Monthly Archives: March 2016

Programming the I2C protocol

This 14th article in the series of “Do It Yourself: Electronics”, demonstrates programming the I2C protocol for the AVR micro-controller ATmega16.

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Equipped with debugging power, Pugs dwelled further into stuff of more involved programming – the protocols – specifically the I2C protocol.

What is I2C protocol?

It is a 2-wire protocol to communicate between a master controller with its slave devices, which understand the same protocol. Physically, it consists of communication over two wires or lines, namely SDA and SCL – the data & clock lines. The data could be clocked either at 100kbps (standard mode) or 400kbps (fast mode). Many slaves can be connected on the same I2C bus. Hence, each slave is identified by a unique 7-bit address. Overall the communication can be summarized as follows:

For Master Transmission to Slave, a single transaction typically goes like this:

  • Indicate START of communication
  • Send out the slave address of the device to transmit to
  • Send out the data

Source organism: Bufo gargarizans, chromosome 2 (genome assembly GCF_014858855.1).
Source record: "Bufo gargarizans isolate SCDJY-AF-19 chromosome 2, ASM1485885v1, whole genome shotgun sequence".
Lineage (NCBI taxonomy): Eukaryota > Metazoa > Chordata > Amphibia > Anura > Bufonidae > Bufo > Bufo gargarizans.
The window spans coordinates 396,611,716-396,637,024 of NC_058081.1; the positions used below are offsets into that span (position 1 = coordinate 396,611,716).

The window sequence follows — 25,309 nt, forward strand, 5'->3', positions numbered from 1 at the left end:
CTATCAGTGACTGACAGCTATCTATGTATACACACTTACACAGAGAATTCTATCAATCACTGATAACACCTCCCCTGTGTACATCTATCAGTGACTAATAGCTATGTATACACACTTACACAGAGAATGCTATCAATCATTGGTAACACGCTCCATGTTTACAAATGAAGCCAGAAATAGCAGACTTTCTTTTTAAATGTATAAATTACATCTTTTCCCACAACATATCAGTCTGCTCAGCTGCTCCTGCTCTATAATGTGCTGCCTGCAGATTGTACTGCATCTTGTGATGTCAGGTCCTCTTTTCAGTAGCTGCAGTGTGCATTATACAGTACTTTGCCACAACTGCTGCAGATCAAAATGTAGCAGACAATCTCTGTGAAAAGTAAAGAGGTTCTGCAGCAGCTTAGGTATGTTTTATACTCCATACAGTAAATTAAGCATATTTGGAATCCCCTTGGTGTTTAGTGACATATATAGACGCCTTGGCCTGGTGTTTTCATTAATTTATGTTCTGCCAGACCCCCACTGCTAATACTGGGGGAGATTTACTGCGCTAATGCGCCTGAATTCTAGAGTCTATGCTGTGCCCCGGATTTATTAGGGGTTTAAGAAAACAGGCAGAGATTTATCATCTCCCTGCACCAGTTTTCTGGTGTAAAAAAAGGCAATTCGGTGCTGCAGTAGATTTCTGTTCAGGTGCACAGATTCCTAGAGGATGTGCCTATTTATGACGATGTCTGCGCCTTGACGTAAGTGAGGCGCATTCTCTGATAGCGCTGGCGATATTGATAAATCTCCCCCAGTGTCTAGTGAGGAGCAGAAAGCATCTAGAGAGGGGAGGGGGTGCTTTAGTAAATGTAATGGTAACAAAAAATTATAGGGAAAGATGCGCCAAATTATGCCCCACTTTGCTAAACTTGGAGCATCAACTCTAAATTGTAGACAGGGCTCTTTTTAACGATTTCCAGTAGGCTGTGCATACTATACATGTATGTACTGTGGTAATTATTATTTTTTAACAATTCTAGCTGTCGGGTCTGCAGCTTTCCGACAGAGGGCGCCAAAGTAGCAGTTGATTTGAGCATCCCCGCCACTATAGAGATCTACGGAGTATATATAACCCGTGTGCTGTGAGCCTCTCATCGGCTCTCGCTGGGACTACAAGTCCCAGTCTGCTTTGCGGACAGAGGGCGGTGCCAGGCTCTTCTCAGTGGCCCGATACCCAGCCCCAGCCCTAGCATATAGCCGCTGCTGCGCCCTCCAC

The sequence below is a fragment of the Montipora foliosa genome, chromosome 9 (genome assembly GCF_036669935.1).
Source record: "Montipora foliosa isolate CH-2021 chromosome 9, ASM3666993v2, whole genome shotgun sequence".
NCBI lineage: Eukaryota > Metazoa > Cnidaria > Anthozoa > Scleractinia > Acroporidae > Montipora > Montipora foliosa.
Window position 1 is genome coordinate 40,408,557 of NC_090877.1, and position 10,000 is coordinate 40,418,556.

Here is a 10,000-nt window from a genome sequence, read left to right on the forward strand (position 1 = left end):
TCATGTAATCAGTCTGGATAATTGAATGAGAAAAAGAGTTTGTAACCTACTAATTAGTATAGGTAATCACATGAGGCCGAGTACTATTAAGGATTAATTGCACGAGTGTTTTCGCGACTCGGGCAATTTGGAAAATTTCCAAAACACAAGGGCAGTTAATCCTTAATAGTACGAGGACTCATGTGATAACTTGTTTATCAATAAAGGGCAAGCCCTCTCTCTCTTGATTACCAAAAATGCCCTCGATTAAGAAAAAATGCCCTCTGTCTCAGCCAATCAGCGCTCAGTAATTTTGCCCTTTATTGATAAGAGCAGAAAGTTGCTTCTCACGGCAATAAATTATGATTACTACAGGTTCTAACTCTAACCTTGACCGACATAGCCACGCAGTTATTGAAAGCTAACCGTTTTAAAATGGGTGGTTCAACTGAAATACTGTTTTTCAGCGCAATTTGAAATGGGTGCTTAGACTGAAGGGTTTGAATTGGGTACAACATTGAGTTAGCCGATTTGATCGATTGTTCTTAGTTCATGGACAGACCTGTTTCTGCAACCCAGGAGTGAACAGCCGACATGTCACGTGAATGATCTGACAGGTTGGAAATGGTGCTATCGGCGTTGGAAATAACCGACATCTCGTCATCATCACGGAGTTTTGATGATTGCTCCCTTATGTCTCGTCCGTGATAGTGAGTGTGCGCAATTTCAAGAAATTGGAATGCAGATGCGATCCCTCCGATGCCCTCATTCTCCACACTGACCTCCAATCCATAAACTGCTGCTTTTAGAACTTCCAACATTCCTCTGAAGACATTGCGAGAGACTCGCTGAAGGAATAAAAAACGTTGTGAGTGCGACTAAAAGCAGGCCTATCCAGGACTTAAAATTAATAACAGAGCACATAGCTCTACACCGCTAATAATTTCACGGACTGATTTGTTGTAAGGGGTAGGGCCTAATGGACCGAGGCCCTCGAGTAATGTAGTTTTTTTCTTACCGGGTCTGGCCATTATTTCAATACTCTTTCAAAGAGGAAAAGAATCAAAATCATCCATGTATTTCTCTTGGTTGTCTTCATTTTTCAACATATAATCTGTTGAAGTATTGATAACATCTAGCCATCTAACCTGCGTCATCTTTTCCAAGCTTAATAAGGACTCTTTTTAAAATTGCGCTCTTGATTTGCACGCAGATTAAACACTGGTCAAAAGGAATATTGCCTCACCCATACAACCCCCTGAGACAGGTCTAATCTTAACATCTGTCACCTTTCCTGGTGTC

• Indicate STOP of communication

There may be confirmation handshakings using acknowledgments at various stages of the transaction.

For Master Reception from Slave, a single transaction typically goes like this:

  • Indicate START of communication
  • Send out the slave address of the device to receive from
  • Receive the data
  • Indicate STOP of communication

Here also, there may be confirmation handshakings using acknowledgments at various stages of the transaction, except typically the last one.

Many a times a transaction consisting of both transmission & reception is needed. That would go as follows:

  • Indicate START of communication
  • Send out the slave address of the device to transmit to
  • Send out the data
  • Indicate (re)START of communication
  • Send out the slave address of the device to receive from
  • Receive the data
  • Indicate STOP of communication

Notice that there is no stop indication between the transmit and receive, and the second start is very often termed as restart.

I2C on ATmega16

Based on the above principle, the 2-wire interface (TWI) for ATmega16 to behave as a master is implemented using just 4 registers:

  • Bit rate register TWBR to set up the data transfer rate along with TWPS bits in TWSR register